RIGHT TO CLEAN AIR
With the Right to Clean Air project, we are endeavouring to significantly improve air quality in Europe. Deutsche Umwelthilfe e.V. (German Environmental Aid Association) and the Frank Bold Society (FBS) jointly promote air pollution control measures in different source areas and support legal action at European and national level.
Air pollution is still one of the greatest challenges of our time. Despite Europe-wide policies and the judicially confirmed "right to clean air", limit values for air pollutants such as nitrogen dioxide (NO2) or particulate matter (PM10) are regularly exceeded in many cities and metropolitan areas. This is damaging to the health of citizens and detrimental to our environment and the climate. According to studies by the European Environment Agency (EEA), more than 430,000 people died prematurely from the consequences of particulate matter air pollution throughout Europe in 2012. The high NO2 emission levels are responsible for approximately 68,000 premature deaths. Poor air quality increases the risk of cardiovascular and respiratory diseases including cancer. These damages to health are responsible for economic costs of between 330 and 940 billion euros, which is the equivalent of 3 to 9% of GDP in the EU. Up to 95% of the residents of European cities are exposed to pollutant concentrations that significantly harm their health. The main sources are industry, transport and households.
The European Commission has already initiated numerous infringement proceedings due to the continued exceedance of air quality limit values. 16 Member States have already received letters of formal notice due to the high levels of particulate matter pollution alone. The Commission has brought cases against two Member States - Bulgaria and Poland - before the European Court of Justice. Infringement proceedings for non-compliance with the NO2 limit values are currently underway against twelve Member States (Austria, Belgium, the Czech Republic, Denmark, France, Germany, Hungary, Italy, Poland, Portugal, Spain and the United Kingdom). Because such procedures take a long time, legal activities at national level, initiated by environmental and consumer protection associations and the citizens concerned, are urgently needed in order to ensure compliance with the air quality limit values as quickly as possible.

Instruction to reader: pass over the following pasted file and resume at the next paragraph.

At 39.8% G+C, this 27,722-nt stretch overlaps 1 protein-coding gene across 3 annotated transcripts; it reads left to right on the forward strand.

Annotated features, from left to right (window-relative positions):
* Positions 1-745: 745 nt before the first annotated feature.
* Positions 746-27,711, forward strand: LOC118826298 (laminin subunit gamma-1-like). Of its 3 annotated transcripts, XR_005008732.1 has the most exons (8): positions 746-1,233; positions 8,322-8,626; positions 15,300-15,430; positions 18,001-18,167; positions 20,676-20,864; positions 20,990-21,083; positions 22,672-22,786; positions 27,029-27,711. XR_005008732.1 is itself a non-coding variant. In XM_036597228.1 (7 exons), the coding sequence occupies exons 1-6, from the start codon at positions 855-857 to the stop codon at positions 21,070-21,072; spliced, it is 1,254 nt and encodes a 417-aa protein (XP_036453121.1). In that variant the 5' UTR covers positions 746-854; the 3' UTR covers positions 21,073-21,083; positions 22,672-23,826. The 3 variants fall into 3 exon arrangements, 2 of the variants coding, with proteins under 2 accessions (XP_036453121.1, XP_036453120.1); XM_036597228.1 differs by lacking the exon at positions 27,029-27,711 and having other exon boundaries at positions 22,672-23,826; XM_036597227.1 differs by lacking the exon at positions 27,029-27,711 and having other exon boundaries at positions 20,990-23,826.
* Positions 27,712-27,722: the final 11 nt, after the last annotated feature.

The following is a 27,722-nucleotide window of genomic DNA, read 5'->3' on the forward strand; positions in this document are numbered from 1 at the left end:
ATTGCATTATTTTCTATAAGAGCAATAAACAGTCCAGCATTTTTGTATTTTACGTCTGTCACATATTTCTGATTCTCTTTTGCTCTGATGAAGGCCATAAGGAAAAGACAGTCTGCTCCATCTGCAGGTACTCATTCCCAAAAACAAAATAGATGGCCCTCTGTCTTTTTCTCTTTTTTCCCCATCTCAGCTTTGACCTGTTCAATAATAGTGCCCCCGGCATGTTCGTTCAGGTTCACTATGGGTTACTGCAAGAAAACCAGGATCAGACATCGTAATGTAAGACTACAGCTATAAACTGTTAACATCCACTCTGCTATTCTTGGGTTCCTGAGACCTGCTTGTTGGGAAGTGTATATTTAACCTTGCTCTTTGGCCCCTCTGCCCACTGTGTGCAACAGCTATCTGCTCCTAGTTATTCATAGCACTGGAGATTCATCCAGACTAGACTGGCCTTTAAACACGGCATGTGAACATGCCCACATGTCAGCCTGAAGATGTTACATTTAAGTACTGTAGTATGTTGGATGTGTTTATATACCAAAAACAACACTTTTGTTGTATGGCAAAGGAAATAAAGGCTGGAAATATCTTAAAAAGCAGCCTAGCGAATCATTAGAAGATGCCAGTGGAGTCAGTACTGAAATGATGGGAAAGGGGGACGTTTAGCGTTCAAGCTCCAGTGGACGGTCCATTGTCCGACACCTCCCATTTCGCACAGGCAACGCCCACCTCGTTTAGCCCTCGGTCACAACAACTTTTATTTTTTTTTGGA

This project provides environmental and consumer protection organisations in Germany, the Czech Republic, Poland, Hungary, France, Italy and Slovakia with information on participation processes, e.g. participation in the development of air quality maintenance plans. In addition to this, access to justice as a fundamental right within the EU and the priority principle in the Commission's Work Programme are being improved. This also reinforces the competent administrations in the implementation of effective measures aimed at reducing emissions. A broad network of NGOs and lawyers as well as local and regional authorities from various Member States is being established. Best practice measures regarding pollution abatement in the areas of transport and industry are being evaluated and disseminated. The project activities also reinforce the general public's awareness of EU legislation and the positive impacts on the environment and health. The Right to Clean Air project is funded within the context of the European Commission's LIFE Programme.